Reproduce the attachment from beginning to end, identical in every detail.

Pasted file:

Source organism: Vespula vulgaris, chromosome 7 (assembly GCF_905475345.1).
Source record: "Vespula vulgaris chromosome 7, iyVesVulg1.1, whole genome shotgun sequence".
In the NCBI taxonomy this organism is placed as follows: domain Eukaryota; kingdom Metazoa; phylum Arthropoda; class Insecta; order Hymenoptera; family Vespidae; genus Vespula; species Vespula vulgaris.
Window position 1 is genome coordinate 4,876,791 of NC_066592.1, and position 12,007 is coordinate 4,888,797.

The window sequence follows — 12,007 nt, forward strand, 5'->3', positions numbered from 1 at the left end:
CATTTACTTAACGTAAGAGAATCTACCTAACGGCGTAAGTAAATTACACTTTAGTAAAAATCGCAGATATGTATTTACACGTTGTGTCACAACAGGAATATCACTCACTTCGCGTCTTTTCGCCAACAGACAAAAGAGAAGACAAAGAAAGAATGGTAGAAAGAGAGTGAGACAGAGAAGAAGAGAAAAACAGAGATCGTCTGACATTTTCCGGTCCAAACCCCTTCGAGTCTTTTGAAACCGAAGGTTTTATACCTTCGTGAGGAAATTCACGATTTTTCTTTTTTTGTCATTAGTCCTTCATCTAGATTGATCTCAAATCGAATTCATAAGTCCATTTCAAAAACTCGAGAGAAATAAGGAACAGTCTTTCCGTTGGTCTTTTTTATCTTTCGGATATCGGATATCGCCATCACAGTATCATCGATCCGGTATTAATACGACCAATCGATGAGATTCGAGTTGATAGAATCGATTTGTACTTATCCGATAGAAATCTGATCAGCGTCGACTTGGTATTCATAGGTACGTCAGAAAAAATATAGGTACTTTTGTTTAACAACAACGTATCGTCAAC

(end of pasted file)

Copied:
Source organism: Vespula vulgaris, chromosome 7 (assembly GCF_905475345.1).
Source record: "Vespula vulgaris chromosome 7, iyVesVulg1.1, whole genome shotgun sequence".
In the NCBI taxonomy this organism is placed as follows: domain Eukaryota; kingdom Metazoa; phylum Arthropoda; class Insecta; order Hymenoptera; family Vespidae; genus Vespula; species Vespula vulgaris.
Window position 1 is genome coordinate 4,876,791 of NC_066592.1, and position 12,007 is coordinate 4,888,797.

The window sequence follows — 12,007 nt, forward strand, 5'->3', positions numbered from 1 at the left end:
CATTTACTTAACGTAAGAGAATCTACCTAACGGCGTAAGTAAATTACACTTTAGTAAAAATCGCAGATATGTATTTACACGTTGTGTCACAACAGGAATATCACTCACTTCGCGTCTTTTCGCCAACAGACAAAAGAGAAGACAAAGAAAGAATGGTAGAAAGAGAGTGAGACAGAGAAGAAGAGAAAAACAGAGATCGTCTGACATTTTCCGGTCCAAACCCCTTCGAGTCTTTTGAAACCGAAGGTTTTATACCTTCGTGAGGAAATTCACGATTTTTCTTTTTTTGTCATTAGTCCTTCATCTAGATTGATCTCAAATCGAATTCATAAGTCCATTTCAAAAACTCGAGAGAAATAAGGAACAGTCTTTCCGTTGGTCTTTTTTATCTTTCGGATATCGGATATCGCCATCACAGTATCATCGATCCGGTATTAATACGACCAATCGATGAGATTCGAGTTGATAGAATCGATTTGTACTTATCCGATAGAAATCTGATCAGCGTCGACTTGGTATTCATAGGTACGTCAGAAAAAATATAGGTACTTTTGTTTAACAACAACGTATCGTCAAC